So far, Rowling is like most people.
While applying to colleges, Rowling was denied by Oxford. Rowling would end up graduating from Exeter in 1986 at the age of 21. Again, pretty normal life.
After college, Rowling worked for Amnesty International and the Chamber of Commerce, typical path for someone who studies Classics in college. She then taught English in Portugal. During this time, Rowling had been working on the first Harry Potter book.
After a child and marriage separation, Rowling moved to Scotland. She described herself as “poor as it is possible to be in modern Britain, without being homeless.” Dealing with depression and near-poverty, Rowling was much worse off than most of us.
At around 1996 is when Rowling finally found a publisher after 12 others had rejected her book. As the image above states, she was 31. The book was published in 1997 and we know how the rest goes.
Folks, we have our first legitimate “late bloomer” success story!
Don’t give up, but don’t get your hopes up either
This “Lost in Life” motivational picture by Anna Vital commits what most inspirational speakers do when trying to sell adults “How to be a millionaire” books/videos: Taking situations out of context to support their bullshit narrative.
Of the 12 examples, only one can be considered an average person with no advantages who overcame the odds and grinded her way through life to find success after 30. The others had some sort of privilege, usually in the form of access to resources or were an extraordinary person that began their adventure very early in life.
By the time we reach our mid-30s to early-40s, most people are on whatever trajectory they have designed for themselves. Keep in mind, that although many of the above examples didn’t realize success until after 30, they had paved a path directed towards massive wealth. These weren’t unmotivated people who suddenly experienced an enormous injection of drive in their 30s. Their success was being built for years or decades before.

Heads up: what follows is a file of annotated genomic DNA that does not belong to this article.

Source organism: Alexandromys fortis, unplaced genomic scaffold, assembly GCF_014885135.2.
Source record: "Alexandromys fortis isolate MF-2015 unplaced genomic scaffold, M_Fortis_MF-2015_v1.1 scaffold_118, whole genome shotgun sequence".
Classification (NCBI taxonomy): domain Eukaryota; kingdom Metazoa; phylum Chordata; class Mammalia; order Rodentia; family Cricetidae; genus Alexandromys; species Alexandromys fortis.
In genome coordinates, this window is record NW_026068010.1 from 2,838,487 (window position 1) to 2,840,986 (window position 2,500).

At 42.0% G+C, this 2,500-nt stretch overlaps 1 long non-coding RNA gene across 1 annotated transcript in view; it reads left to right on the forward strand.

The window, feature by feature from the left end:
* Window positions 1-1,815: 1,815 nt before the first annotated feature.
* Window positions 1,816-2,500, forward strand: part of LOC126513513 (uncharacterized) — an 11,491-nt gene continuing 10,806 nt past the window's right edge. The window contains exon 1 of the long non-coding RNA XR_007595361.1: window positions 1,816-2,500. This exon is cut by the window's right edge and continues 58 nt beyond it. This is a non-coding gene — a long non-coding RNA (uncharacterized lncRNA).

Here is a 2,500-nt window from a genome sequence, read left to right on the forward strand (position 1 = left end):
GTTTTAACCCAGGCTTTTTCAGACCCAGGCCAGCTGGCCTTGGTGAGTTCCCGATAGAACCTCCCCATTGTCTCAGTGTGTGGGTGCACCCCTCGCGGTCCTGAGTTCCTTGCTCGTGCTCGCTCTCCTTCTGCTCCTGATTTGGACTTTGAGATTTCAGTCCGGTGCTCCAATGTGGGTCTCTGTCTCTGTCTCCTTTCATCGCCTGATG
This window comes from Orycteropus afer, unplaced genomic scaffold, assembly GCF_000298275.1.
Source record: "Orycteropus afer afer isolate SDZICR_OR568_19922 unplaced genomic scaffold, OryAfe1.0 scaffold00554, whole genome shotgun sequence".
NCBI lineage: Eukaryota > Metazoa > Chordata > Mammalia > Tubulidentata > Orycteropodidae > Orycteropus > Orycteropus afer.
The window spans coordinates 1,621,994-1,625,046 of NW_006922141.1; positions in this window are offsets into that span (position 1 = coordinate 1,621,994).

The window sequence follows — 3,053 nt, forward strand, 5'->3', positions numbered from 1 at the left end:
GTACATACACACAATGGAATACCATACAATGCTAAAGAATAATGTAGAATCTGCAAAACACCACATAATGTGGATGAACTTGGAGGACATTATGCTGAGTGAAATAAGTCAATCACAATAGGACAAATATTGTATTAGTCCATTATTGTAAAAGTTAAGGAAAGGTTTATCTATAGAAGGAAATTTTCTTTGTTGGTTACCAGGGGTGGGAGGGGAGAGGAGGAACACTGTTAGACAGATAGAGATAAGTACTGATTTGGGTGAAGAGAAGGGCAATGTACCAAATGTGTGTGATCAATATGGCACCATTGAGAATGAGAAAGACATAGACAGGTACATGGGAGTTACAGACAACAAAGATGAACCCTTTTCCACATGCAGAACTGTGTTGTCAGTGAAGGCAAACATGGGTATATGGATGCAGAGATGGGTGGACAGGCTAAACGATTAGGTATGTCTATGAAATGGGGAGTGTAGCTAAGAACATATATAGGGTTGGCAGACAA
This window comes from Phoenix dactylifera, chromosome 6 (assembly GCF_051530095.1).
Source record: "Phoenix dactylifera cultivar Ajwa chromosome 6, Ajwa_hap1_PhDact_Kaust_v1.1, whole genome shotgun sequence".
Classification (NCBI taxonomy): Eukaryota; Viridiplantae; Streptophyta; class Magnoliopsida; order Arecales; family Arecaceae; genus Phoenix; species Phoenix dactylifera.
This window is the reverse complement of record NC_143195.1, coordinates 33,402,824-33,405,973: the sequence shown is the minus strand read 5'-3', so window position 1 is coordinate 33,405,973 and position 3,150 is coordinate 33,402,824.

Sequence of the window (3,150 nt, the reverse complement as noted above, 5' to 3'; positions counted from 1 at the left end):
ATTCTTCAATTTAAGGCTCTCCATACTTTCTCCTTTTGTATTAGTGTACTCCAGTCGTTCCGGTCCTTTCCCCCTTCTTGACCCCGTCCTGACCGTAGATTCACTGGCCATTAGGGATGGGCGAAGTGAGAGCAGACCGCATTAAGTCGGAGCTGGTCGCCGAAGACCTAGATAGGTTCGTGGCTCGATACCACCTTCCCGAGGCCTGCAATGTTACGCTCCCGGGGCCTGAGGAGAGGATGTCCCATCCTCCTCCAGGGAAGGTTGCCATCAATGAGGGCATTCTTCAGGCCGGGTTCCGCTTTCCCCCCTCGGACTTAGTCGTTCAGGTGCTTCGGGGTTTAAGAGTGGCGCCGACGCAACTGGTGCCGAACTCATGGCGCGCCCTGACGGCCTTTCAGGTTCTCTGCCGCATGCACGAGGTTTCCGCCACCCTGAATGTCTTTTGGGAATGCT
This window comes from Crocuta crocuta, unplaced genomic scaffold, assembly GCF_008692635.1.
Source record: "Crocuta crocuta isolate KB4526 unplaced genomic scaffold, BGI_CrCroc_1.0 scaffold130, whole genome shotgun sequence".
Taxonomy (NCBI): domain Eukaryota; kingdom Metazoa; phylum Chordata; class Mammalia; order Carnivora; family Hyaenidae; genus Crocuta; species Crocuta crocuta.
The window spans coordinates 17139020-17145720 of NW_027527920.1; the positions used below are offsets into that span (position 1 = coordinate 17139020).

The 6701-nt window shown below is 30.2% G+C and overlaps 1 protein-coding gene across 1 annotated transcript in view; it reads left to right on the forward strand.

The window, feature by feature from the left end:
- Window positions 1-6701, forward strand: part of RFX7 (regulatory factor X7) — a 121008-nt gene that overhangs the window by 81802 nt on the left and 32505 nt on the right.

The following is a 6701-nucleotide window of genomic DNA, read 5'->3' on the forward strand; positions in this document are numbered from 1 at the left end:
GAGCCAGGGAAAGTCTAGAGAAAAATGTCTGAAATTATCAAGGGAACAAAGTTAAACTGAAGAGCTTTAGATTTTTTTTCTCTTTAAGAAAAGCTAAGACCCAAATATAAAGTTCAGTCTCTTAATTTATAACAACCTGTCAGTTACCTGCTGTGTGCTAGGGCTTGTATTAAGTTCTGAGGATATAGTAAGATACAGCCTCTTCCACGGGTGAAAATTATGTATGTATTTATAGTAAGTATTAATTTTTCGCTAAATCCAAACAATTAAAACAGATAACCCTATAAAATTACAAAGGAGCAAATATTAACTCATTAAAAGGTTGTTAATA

Without any kind of business background or natural knack for business, you probably won’t build the next corporate empire. No literary background? You probably won’t write a New York Times bestseller. Without access to money, you’ll have a hard time convincing investors your great idea is worth gambling on.
Life is complex. A one-sentence explanation will not be sufficient to describe one’s day, let alone their path to success. There are so many variables that lead us to wherever we go that we cannot use someone else’s experience and apply it to our own. The odds that those same variables will play out for us are astronomically against us.
We like to believe that we are 100 percent in charge of our life; our choices alone determine our path. That’s simply not true. Uncontrollable external forces play a major role, e.g. socioeconomic upbringing, chance encounters, location, timing, etc.
Motivational posters like the above can make people believe they are not working hard enough. That may not be true. You can be incredibly talented, motivated and hard-working and still never realize the kind of success you desire. And that’s okay, because it’s not necessarily your fault. Luck is a significant element in the game of life. The more we accept this reality, the happier we can be with our plight in life.
Success at a Late Age (Part II)
Success at a Late Age (Part I)